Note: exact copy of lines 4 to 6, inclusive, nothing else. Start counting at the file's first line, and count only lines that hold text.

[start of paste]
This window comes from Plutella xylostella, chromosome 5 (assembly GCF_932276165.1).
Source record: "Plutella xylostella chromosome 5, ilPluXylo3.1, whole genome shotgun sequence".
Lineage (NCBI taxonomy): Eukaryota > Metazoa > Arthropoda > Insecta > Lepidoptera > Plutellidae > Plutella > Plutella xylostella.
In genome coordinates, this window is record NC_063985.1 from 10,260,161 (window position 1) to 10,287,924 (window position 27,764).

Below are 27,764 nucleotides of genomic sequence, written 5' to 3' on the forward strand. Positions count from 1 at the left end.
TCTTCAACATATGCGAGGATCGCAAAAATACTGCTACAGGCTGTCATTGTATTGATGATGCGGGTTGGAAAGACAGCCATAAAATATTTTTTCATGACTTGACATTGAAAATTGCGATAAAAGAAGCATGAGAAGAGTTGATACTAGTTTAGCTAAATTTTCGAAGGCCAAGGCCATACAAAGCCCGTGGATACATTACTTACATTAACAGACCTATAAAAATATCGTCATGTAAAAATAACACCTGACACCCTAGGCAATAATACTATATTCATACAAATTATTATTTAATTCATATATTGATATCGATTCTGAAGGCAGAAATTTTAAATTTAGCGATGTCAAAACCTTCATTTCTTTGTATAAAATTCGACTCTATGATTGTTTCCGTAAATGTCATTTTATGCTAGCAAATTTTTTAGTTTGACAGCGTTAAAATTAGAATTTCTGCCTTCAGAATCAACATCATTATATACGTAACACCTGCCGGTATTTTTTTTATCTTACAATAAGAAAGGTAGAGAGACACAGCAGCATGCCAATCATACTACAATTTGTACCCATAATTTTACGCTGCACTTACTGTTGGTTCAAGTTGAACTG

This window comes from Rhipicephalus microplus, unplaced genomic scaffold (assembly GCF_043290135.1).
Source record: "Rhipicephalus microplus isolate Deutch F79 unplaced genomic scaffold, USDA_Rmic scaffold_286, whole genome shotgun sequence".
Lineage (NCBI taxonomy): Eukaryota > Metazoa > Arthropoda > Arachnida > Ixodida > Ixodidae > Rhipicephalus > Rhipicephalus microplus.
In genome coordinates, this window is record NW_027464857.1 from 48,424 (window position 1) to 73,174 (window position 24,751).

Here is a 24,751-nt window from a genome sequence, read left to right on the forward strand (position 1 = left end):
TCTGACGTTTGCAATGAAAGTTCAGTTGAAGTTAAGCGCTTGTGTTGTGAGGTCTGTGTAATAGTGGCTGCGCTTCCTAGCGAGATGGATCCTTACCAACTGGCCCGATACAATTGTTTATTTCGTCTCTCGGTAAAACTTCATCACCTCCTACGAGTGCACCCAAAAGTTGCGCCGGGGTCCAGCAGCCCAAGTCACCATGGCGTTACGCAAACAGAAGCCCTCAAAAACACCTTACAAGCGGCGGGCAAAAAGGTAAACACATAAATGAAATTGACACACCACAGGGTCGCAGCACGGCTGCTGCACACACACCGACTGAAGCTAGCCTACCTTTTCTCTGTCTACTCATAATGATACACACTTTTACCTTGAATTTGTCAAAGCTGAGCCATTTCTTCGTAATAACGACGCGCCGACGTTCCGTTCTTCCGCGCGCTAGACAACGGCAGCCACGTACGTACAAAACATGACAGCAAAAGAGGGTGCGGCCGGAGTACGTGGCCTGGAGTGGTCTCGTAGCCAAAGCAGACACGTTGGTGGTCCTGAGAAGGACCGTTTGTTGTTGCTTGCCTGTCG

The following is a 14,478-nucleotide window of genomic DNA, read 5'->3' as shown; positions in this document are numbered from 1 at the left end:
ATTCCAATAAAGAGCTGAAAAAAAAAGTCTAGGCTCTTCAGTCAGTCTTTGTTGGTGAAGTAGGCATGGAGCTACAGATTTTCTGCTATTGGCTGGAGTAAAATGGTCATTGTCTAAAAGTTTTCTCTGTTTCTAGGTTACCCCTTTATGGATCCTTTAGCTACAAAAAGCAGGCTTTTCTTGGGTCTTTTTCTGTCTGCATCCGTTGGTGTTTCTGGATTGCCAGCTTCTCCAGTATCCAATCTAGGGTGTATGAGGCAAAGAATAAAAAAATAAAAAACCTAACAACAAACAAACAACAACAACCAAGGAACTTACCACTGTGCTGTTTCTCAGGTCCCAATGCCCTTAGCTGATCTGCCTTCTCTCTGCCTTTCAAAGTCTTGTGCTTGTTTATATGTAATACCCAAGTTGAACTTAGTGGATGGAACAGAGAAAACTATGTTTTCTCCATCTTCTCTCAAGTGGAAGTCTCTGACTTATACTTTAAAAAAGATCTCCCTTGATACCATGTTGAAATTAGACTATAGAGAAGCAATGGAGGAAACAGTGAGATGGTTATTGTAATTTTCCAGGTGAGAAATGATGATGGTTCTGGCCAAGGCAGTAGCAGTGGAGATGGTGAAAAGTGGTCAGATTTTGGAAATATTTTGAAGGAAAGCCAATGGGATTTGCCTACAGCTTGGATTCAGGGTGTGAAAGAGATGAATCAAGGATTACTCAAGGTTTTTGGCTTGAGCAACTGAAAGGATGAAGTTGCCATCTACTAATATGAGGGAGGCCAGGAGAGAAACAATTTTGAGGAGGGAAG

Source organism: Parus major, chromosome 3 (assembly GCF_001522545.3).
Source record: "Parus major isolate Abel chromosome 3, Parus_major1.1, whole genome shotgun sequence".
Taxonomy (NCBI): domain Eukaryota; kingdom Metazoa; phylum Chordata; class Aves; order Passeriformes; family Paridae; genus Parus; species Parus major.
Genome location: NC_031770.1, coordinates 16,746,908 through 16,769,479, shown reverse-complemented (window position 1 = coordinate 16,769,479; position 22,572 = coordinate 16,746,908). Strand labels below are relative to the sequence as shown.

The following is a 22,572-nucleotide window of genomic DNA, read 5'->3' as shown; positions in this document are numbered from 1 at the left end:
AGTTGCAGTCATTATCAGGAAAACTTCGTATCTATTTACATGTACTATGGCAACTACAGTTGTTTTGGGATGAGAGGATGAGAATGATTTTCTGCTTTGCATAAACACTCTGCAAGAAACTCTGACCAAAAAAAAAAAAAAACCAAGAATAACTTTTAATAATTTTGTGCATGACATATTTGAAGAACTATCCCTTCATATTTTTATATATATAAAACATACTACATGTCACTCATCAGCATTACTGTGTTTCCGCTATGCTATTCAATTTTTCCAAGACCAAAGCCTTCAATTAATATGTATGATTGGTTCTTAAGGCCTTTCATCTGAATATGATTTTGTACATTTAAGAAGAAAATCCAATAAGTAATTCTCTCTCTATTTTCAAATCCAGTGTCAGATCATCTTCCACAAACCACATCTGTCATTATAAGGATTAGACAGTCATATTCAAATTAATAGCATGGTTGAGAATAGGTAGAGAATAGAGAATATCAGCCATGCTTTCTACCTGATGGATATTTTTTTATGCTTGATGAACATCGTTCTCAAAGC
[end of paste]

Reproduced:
In genome coordinates, this window is record NC_063985.1 from 10,260,161 (window position 1) to 10,287,924 (window position 27,764).

Below are 27,764 nucleotides of genomic sequence, written 5' to 3' on the forward strand. Positions count from 1 at the left end.
TCTTCAACATATGCGAGGATCGCAAAAATACTGCTACAGGCTGTCATTGTATTGATGATGCGGGTTGGAAAGACAGCCATAAAATATTTTTTCATGACTTGACATTGAAAATTGCGATAAAAGAAGCATGAGAAGAGTTGATACTAGTTTAGCTAAATTTTCGAAGGCCAAGGCCATACAAAGCCCGTGGATACATTACTTACATTAACAGACCTATAAAAATATCGTCATGTAAAAATAACACCTGACACCCTAGGCAATAATACTATATTCATACAAATTATTATTTAATTCATATATTGATATCGATTCTGAAGGCAGAAATTTTAAATTTAGCGATGTCAAAACCTTCATTTCTTTGTATAAAATTCGACTCTATGATTGTTTCCGTAAATGTCATTTTATGCTAGCAAATTTTTTAGTTTGACAGCGTTAAAATTAGAATTTCTGCCTTCAGAATCAACATCATTATATACGTAACACCTGCCGGTATTTTTTTTATCTTACAATAAGAAAGGTAGAGAGACACAGCAGCATGCCAATCATACTACAATTTGTACCCATAATTTTACGCTGCACTTACTGTTGGTTCAAGTTGAACTG